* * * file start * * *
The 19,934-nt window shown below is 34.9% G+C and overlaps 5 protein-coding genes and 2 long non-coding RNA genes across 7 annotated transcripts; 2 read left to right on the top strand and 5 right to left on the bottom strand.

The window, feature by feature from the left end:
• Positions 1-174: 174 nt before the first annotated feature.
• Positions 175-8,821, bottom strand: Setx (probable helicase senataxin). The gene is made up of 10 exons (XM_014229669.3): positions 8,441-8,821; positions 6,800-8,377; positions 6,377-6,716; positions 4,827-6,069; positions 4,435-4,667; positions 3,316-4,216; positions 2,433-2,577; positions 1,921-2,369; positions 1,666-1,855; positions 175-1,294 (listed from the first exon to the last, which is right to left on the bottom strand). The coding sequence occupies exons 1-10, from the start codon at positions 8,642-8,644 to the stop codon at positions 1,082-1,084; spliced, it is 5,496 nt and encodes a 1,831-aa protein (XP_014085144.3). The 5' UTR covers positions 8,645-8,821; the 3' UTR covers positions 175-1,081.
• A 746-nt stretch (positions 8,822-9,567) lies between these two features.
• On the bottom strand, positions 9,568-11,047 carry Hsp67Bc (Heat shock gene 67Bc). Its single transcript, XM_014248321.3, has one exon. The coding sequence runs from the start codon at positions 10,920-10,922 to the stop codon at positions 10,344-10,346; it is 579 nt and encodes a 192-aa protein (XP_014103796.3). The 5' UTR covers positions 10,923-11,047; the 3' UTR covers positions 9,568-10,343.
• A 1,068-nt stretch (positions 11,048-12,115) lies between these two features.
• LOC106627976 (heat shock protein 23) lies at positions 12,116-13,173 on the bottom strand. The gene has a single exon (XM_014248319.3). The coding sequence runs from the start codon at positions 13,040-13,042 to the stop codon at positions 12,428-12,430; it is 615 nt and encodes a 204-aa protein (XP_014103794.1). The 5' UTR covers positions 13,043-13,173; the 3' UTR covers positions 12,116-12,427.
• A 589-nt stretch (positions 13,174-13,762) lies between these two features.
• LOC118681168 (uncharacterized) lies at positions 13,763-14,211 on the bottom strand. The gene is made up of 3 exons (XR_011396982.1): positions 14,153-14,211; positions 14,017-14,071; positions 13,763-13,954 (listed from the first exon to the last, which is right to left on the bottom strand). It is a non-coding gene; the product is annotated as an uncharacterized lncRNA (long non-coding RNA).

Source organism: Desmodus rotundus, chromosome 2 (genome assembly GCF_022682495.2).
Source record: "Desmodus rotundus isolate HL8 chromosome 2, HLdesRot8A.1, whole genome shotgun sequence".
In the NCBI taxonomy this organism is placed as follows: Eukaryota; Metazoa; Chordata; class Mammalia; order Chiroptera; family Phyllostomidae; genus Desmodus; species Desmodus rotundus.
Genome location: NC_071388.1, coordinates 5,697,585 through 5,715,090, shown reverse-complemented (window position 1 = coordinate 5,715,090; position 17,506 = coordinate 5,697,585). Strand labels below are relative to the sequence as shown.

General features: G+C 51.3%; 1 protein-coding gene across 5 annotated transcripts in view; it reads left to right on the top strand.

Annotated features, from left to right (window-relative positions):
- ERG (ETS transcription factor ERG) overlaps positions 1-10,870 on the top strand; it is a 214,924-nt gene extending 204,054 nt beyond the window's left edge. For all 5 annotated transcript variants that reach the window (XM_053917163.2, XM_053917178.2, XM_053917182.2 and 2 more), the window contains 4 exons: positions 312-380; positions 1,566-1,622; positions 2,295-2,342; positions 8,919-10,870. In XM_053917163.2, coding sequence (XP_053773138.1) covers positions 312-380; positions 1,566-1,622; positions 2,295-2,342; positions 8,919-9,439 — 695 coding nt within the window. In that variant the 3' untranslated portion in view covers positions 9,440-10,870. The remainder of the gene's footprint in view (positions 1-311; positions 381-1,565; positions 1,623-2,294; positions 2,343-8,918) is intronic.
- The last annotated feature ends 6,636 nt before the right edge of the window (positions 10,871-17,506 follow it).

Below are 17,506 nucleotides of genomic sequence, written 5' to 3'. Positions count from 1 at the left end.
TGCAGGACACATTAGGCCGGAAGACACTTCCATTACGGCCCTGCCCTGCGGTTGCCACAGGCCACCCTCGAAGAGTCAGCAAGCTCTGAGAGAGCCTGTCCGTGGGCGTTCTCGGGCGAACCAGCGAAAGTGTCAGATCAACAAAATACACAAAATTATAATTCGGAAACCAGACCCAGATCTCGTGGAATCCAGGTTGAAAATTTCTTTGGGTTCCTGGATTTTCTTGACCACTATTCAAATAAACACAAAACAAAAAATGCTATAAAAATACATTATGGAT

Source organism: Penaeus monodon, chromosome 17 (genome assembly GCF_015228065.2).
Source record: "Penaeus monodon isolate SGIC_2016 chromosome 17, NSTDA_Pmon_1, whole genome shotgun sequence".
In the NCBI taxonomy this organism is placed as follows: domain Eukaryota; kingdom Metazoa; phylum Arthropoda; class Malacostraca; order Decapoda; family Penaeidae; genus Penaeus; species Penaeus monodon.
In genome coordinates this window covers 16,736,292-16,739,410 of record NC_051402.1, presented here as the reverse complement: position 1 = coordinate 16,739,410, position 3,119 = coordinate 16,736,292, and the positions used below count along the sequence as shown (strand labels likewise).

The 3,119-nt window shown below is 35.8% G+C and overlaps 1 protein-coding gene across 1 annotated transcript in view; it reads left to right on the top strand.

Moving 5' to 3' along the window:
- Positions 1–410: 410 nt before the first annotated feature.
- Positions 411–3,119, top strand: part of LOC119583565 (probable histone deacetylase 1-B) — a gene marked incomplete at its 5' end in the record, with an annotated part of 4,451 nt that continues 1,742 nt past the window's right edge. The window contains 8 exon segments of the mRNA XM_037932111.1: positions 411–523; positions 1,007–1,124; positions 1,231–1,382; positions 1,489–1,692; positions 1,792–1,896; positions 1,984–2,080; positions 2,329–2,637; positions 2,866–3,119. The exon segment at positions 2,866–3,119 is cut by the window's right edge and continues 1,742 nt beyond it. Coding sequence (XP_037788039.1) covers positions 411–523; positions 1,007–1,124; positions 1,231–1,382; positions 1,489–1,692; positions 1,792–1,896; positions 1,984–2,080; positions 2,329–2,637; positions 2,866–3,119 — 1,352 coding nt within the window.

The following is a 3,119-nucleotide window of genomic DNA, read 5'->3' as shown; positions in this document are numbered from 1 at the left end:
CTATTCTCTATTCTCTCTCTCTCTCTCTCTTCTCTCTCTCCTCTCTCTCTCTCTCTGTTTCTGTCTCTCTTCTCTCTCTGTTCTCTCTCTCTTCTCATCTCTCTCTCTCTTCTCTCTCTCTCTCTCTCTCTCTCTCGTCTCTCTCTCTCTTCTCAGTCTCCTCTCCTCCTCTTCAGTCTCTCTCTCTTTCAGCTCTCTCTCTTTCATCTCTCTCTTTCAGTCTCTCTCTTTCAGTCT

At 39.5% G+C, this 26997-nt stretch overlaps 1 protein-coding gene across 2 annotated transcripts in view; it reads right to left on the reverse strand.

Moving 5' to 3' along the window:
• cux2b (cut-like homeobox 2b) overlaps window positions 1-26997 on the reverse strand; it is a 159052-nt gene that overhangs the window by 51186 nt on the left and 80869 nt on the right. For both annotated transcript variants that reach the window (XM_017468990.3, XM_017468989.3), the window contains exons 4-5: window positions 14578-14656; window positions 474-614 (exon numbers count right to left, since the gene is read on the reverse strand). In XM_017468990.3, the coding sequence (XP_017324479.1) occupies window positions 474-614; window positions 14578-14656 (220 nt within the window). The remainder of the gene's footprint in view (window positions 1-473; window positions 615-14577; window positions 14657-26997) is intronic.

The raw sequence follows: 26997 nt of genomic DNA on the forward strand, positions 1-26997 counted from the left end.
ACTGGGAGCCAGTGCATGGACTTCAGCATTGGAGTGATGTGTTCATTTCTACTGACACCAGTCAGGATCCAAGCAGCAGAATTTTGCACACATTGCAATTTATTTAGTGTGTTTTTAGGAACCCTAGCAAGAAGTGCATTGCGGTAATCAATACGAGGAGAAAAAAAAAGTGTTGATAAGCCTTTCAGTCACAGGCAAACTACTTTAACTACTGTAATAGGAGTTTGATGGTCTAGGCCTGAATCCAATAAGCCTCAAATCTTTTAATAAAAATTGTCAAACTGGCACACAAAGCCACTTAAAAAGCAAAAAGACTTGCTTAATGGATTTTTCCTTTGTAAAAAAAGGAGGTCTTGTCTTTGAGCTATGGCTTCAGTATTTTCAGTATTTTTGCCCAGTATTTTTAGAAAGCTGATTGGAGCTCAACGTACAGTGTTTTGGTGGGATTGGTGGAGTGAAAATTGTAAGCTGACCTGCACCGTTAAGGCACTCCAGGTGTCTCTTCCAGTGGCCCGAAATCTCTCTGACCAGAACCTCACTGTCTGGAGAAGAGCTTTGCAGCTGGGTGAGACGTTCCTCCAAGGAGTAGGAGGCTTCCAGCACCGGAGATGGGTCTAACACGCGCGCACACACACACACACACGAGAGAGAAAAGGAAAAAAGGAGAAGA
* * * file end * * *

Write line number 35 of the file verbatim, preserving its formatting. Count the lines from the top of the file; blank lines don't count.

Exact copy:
ACTGGGAGCCAGTGCATGGACTTCAGCATTGGAGTGATGTGTTCATTTCTACTGACACCAGTCAGGATCCAAGCAGCAGAATTTTGCACACATTGCAATTTATTTAGTGTGTTTTTAGGAACCCTAGCAAGAAGTGCATTGCGGTAATCAATACGAGGAGAAAAAAAAAGTGTTGATAAGCCTTTCAGTCACAGGCAAACTACTTTAACTACTGTAATAGGAGTTTGATGGTCTAGGCCTGAATCCAATAAGCCTCAAATCTTTTAATAAAAATTGTCAAACTGGCACACAAAGCCACTTAAAAAGCAAAAAGACTTGCTTAATGGATTTTTCCTTTGTAAAAAAAGGAGGTCTTGTCTTTGAGCTATGGCTTCAGTATTTTCAGTATTTTTGCCCAGTATTTTTAGAAAGCTGATTGGAGCTCAACGTACAGTGTTTTGGTGGGATTGGTGGAGTGAAAATTGTAAGCTGACCTGCACCGTTAAGGCACTCCAGGTGTCTCTTCCAGTGGCCCGAAATCTCTCTGACCAGAACCTCACTGTCTGGAGAAGAGCTTTGCAGCTGGGTGAGACGTTCCTCCAAGGAGTAGGAGGCTTCCAGCACCGGAGATGGGTCTAACACGCGCGCACACACACACACACACGAGAGAGAAAAGGAAAAAAGGAGAAGA